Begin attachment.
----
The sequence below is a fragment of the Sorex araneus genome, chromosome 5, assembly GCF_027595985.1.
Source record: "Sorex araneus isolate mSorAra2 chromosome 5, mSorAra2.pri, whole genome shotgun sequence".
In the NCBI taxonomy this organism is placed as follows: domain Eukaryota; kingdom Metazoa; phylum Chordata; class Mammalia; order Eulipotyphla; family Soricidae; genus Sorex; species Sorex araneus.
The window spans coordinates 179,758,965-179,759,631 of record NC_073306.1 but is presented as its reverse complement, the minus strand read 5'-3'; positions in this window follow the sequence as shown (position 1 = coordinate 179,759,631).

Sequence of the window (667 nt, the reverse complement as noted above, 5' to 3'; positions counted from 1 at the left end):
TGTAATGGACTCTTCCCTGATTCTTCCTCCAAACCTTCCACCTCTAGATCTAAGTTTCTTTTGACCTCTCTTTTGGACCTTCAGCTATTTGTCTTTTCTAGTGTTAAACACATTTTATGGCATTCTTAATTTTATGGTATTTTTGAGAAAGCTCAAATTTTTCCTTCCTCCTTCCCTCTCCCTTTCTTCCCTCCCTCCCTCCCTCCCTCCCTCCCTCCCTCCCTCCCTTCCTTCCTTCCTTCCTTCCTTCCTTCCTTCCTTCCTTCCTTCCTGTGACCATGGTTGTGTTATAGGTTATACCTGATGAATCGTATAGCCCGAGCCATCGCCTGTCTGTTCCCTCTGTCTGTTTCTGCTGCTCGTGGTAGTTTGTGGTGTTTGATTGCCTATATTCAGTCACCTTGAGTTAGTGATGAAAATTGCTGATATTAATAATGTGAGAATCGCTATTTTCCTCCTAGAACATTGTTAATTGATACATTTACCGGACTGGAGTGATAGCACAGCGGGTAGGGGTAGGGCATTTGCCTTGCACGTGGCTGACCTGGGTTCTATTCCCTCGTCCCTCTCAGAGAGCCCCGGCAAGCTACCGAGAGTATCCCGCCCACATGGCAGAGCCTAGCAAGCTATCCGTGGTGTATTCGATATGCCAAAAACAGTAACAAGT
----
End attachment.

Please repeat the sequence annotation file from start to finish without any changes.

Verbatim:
The sequence below is a fragment of the Sorex araneus genome, chromosome 5, assembly GCF_027595985.1.
Source record: "Sorex araneus isolate mSorAra2 chromosome 5, mSorAra2.pri, whole genome shotgun sequence".
In the NCBI taxonomy this organism is placed as follows: domain Eukaryota; kingdom Metazoa; phylum Chordata; class Mammalia; order Eulipotyphla; family Soricidae; genus Sorex; species Sorex araneus.
The window spans coordinates 179,758,965-179,759,631 of record NC_073306.1 but is presented as its reverse complement, the minus strand read 5'-3'; positions in this window follow the sequence as shown (position 1 = coordinate 179,759,631).

Sequence of the window (667 nt, the reverse complement as noted above, 5' to 3'; positions counted from 1 at the left end):
TGTAATGGACTCTTCCCTGATTCTTCCTCCAAACCTTCCACCTCTAGATCTAAGTTTCTTTTGACCTCTCTTTTGGACCTTCAGCTATTTGTCTTTTCTAGTGTTAAACACATTTTATGGCATTCTTAATTTTATGGTATTTTTGAGAAAGCTCAAATTTTTCCTTCCTCCTTCCCTCTCCCTTTCTTCCCTCCCTCCCTCCCTCCCTCCCTCCCTCCCTCCCTCCCTTCCTTCCTTCCTTCCTTCCTTCCTTCCTTCCTTCCTTCCTTCCTGTGACCATGGTTGTGTTATAGGTTATACCTGATGAATCGTATAGCCCGAGCCATCGCCTGTCTGTTCCCTCTGTCTGTTTCTGCTGCTCGTGGTAGTTTGTGGTGTTTGATTGCCTATATTCAGTCACCTTGAGTTAGTGATGAAAATTGCTGATATTAATAATGTGAGAATCGCTATTTTCCTCCTAGAACATTGTTAATTGATACATTTACCGGACTGGAGTGATAGCACAGCGGGTAGGGGTAGGGCATTTGCCTTGCACGTGGCTGACCTGGGTTCTATTCCCTCGTCCCTCTCAGAGAGCCCCGGCAAGCTACCGAGAGTATCCCGCCCACATGGCAGAGCCTAGCAAGCTATCCGTGGTGTATTCGATATGCCAAAAACAGTAACAAGT